Manufacturers can address environmental contamination with bioremediation to achieve significant results at lower costs.
By Bilgen Yuncu, PhD, PE
Manufacturing and industrial facilities have played an integral part in the expansion of the American economy for well over a century. As manufacturing systems and processes have become more sophisticated over the decades, manufacturing and industrial facilities have faced a number of complex challenges. Minimizing and managing contamination at industrial sites is at the top of that list. For legacy sites in particular, addressing contamination from years ago can be vexing and prevent the redevelopment of that site for other uses.
The scale of this challenge is significant and affects all industrial sectors. The U.S. EPA offered a glimpse of the extent of this effort when the agency reported in 2017 that they and their state counterparts provided oversight to approximately 1.3 million facilities to minimize the release of environmental contaminants.
Treatment of contamination caused by hazardous chemicals at industrial and manufacturing sites can be difficult given their complex nature. There are a number of potential solutions available to manage chemical releases at industrial sites. In recent years, bioremediation has emerged as a leading option to reduce contaminants at operating facilities and even address long-shuttered legacy sites. Perhaps most attractive aspect of bioremediation is that this strategy produces highly effective results at comparatively lower costs than other relevant treatment technologies.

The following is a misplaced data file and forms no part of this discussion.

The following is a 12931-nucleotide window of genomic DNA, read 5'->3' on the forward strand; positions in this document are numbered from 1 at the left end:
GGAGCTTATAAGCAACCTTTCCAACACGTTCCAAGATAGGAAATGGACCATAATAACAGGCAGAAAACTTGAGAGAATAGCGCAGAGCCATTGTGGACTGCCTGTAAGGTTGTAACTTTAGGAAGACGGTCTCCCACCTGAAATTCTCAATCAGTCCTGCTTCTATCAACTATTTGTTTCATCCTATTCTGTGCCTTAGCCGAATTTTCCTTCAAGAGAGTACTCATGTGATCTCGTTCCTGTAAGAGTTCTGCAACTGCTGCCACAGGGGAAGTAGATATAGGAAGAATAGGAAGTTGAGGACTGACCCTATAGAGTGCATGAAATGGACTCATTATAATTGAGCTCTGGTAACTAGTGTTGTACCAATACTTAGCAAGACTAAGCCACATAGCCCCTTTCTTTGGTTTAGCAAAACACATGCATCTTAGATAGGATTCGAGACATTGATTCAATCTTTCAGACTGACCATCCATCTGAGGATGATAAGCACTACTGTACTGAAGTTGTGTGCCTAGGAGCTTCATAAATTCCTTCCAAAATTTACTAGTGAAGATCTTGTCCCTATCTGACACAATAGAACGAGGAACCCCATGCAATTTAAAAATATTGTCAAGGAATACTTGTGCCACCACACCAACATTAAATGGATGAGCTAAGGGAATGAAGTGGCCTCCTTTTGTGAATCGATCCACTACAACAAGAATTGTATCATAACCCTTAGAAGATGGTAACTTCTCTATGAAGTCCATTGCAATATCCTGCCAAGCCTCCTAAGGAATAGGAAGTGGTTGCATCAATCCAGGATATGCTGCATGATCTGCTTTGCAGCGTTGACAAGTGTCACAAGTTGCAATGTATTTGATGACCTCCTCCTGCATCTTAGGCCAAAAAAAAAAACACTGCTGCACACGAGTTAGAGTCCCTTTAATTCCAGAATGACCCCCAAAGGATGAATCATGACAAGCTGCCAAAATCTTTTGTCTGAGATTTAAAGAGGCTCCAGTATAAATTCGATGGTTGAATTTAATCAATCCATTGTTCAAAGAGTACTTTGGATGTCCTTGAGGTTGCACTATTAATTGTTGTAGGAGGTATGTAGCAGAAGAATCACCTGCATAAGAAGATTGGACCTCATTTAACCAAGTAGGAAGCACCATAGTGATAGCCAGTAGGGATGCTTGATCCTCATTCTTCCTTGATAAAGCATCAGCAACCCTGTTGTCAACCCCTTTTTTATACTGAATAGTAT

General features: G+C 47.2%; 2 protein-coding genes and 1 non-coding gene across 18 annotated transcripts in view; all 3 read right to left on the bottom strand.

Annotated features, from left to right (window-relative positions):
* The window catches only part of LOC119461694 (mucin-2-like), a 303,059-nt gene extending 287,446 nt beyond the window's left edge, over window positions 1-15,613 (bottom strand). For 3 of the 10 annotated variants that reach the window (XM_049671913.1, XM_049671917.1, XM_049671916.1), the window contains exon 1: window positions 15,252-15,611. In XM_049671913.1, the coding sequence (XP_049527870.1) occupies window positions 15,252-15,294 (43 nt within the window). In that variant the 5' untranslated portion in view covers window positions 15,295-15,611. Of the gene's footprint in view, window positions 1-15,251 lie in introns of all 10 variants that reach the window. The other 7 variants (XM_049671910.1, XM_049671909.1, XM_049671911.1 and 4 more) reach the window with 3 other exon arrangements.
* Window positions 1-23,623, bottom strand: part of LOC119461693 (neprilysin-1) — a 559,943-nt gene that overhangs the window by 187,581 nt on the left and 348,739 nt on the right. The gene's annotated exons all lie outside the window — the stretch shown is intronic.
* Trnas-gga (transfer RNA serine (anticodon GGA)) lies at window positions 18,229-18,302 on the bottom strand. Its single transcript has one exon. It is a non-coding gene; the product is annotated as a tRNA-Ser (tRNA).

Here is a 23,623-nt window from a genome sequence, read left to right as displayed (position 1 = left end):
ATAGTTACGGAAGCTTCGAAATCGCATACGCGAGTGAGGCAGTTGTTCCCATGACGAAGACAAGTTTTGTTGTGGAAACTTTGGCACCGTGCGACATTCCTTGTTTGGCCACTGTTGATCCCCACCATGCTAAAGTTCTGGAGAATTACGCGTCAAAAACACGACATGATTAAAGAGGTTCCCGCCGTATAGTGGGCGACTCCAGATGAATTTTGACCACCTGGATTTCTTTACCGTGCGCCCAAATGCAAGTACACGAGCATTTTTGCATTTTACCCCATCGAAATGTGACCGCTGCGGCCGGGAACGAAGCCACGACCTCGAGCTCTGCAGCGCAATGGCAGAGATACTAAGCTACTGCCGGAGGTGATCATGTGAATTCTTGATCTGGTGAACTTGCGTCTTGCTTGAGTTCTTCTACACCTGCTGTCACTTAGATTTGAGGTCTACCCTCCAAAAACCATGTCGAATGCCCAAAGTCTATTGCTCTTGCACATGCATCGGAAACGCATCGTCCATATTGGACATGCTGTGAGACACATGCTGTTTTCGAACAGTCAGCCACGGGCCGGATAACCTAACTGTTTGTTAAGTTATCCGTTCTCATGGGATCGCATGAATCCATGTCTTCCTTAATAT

How does bioremediation work?
Bioremediation is the use of naturally occurring or genetically engineered living organisms, mostly microorganisms like bacteria or fungi, to consume and degrade pollutants in contaminated media, including water (groundwater and surface water), soil, and sediment. An engineered technology, bioremediation modifies existing environmental conditions to encourage microorganisms to completely or partially transform the pollutants into environmentally-acceptable chemicals or alter their mobility.
As a well-established treatment technology, bioremediation has been used as an effective method of degrading various forms of organic pollutants such as chlorinated solvents and petroleum hydrocarbons in groundwater and soil. Bioremediation can also be used to bio-transform non-biodegradable pollutants such as heavy metals and radionuclides to less mobile forms.
Bioremediation technologies can be applied in situ (in place) or ex situ (removed from place). The ex situ methods, such as bioreactors or composting require the removal of the contaminated material and its transportation to another area for treatment, which can trigger additional regulatory requirements. In situ technologies such as bioventing or biostimulation involve treatment of contaminated media where it is located.